- What is the USMLE Step 1 first-time pass rate?
The answer to this question is a huge testament to the quality of education provided by a medical school. Be wary of schools that don’t publicize their pass rate and only consider those with a 95% pass rate or higher. That said, a school that claims to have a 100% pass rate might be manipulating the data to claim the highest percentage. Be skeptical of schools listing an “overall” pass rate instead of a specific year. Most importantly, look for “first-time.” A pass rate is less indicative of the student body’s preparedness if it includes students retaking the exam multiple times to pass. AUA’s first-time pass rate as of October 2015 is 97%.
- Where do students complete their clinical training?
Caribbean medical schools have agreements with teaching hospitals and clinical sites to provide clinical training for their students—research how many and where these affiliations are. This is will give you an idea of the strength of the clinical sciences program. AUA currently has 35+ affiliates throughout the United States, Canada, and India. Additionally, through a clerkship certificate program established with Florida International University’s Herbert Wertheim College of Medicine, qualified students are able to complete all clinical rotations at and receive official transcripts from a U.S. medical school.
- What percentage of 4th year students earn residency placements?
You shouldn’t discount a school that doesn’t release the number, though it is a helpful figure. Instead, evaluate the residency placements their students earn each match season, comparing which programs and disciplines students have placed into against your own goals. If you want to become a pediatrician, see how many graduates in the past few years earned pediatric residencies in programs you admire. Of the 2015 grads who were eligible to participate in the Match that year, 91% have, to date, secured a residency position. Graduates have placed in prestigious programs at Yale-New Haven, Brown University, the Mayo Clinic, Massachusetts General, Toronto University and many more.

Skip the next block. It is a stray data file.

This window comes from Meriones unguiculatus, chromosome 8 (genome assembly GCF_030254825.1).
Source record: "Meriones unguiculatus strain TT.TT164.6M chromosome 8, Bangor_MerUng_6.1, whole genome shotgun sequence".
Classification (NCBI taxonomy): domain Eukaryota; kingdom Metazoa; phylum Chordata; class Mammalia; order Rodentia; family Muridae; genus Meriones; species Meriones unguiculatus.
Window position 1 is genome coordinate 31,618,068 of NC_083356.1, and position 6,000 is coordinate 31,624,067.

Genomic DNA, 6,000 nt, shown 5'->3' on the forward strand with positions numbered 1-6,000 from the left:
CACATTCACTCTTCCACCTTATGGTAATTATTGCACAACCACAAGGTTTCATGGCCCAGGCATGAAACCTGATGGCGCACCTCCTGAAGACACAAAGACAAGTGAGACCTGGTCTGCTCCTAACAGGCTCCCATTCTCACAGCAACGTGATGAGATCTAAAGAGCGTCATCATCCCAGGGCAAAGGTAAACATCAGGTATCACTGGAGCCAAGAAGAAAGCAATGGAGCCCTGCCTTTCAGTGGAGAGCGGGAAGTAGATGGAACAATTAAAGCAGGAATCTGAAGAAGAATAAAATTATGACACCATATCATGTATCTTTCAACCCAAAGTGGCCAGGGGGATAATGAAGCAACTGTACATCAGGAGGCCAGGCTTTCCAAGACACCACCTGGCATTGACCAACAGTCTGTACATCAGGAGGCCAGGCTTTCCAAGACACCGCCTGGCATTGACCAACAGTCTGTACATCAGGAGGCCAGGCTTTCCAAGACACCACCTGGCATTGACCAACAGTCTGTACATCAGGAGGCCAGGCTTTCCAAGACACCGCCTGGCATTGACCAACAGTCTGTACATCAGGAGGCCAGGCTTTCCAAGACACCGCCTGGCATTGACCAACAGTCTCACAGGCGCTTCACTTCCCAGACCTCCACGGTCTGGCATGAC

Graduate Success and Alumni Support
- Where do graduates practice and in what specialty?
Spend some time reading a school’s graduate success page. Have graduates been published or started their own practices? If anyone in particular impresses you, contact the school to see if their graduate services department will put you in touch. You want to attend a school with alumni whose achievements you aspire to.
- Can you access the alumni network?
Not all Caribbean medical schools have an alumni network available to incoming or prospective students. Alumni can provide valuable information about their experiences as a student, offer general advice, and answer questions from a perspective the school can’t provide.
After finding the answers to the questions above, you’ll be able to weed out the nonviable options, and be left with a list of established and respectable Caribbean medical schools that will prepare you for a successful career as a physician.